Reserve Pool: This area holds dice that you have rolled but have not
yet done anything with. Dice on energy faces here can be spent, dice
on action faces can be used for their effects, and dice on character
faces can be fielded.
Field Zone: This is where characters go. Sometimes you’ll be
paying their fielding cost to get them here, other times you’ll be
using their abilities from here.
Out of Play: Nothing can happen to dice here. Energy spent
during your turn goes here, and so do Action Dice you use during
your turn or unblocked characters.
Out of Play
Attack Zone: This is a special part of the Field Zone. It’s where
your characters go when you assign them as attackers or blockers.
Characters in the Attack Zone are also in the Field Zone.
Used Pile: Dice here have been used up. At the end of your turn, all
dice Out of Play are moved to the Used Pile. When you spend energy
during your opponent’s turn, the dice used go directly here. Dice in
the Used Pile are returned to your bag when you need to draw a die
but cannot.
First we’ll outline the basic structure of the game. Later we’ll have
more detailed rules that should be referenced when questions arise.
Each player has a certain amount of life points at the start of the game
(this is 10 points in the demo; when you play a full game, you’ll have
20 life). Keep track of your life total with a method of your choice like
a piece of scrap paper or using the track in the center of this booklet.
During the game, you’ll want to purchase Character Dice and Action
Dice. Character Dice can be sent to the field to attack your opponent,
they can stay in your Field Zone to block, or sometimes they can even
use special abilities. Unblocked characters can damage your opponent,
reducing his or her life. When you reduce your opponent’s life to zero,
you win!
How you set up depends on whether or not this is a demo game
(for you or a friend). If you’re just learning or teaching a new player,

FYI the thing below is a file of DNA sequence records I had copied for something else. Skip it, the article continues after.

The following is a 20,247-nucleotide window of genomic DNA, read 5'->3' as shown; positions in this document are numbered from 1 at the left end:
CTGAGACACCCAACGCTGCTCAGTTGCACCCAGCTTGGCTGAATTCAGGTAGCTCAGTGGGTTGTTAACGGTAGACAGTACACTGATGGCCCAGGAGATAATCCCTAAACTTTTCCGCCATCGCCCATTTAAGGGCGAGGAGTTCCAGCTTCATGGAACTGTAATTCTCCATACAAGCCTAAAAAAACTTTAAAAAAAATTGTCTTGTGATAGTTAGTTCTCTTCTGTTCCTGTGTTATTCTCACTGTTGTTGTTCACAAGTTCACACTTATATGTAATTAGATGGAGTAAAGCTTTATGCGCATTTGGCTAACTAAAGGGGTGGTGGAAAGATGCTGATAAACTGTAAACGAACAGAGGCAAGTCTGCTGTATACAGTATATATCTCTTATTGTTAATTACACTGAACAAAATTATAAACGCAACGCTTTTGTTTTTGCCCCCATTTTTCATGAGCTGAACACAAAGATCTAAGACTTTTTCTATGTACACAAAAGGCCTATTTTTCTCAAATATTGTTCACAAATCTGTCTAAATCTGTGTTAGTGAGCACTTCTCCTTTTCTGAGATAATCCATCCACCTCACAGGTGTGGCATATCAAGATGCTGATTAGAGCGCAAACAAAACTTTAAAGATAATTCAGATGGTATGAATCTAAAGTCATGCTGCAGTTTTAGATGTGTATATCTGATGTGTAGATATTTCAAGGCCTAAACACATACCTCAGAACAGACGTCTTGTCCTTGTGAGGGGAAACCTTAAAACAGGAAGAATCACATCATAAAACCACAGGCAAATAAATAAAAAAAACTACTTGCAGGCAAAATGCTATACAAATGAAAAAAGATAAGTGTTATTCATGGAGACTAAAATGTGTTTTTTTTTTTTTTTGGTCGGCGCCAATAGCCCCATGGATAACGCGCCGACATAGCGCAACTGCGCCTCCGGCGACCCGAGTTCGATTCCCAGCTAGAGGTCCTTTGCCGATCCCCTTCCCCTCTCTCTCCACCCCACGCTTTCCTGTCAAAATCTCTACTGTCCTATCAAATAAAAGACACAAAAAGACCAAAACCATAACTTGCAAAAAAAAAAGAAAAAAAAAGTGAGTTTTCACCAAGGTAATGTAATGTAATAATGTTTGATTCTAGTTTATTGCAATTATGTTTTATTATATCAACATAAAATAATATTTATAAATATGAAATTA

you should give the setup below a try. If you’re an experienced Dice
Masters player, feel free to skip ahead to Tournament Rules on page
20 of this booklet.
For this demo game, place the following Basic Action Cards in the
center of the Play Area:
• Smash!
• Surprise Attack
• One Against Many
Put a set of three Basic Action Dice on each of those cards (it doesn’t
matter which color, but this example will refer to them as if you had
used orange, blue, and red in order). Place the Orange Dice Reminder
Card under Smash! with the label sticking out from the top or side of
the card. Do the same with the Blue Dice Reminder Card and Surprise
Attack, and the Red Dice Reminder Card with One Against Many.
These cards will help players remember which dice represent which
card when all the dice on a Basic Action Card have been purchased.
This page may be photocopied for in-game player use. All other rights reserved.
LIFE: 20 • 19 • 18 • 17 • 16 • 15 •14 • 13 • 12 • 11 • 10 • 9 • 8 • 7 • 6 • 5 • 4 • 3 • 2 • 1
Basic Action Cards can be used by either player, no matter who
brings them!
Each player gathers the cards listed below and the two dice that
match them. Every character in this starter has three versions, so be
sure to grab the right one based on the subtitle.
• First Player: Howard Stark: Father and War Machine:
• Second Player: Jarvis: Butler and Space Armor Iron Man:
Model 5
Each player places their cards, each with their two matching dice, on
their side of the table. These cards, unlike Basic Actions, can only be
purchased by the player whose cards they are. The Play Area should
look like the diagram shown below.
When you’re set up, the table
should look sort of like this: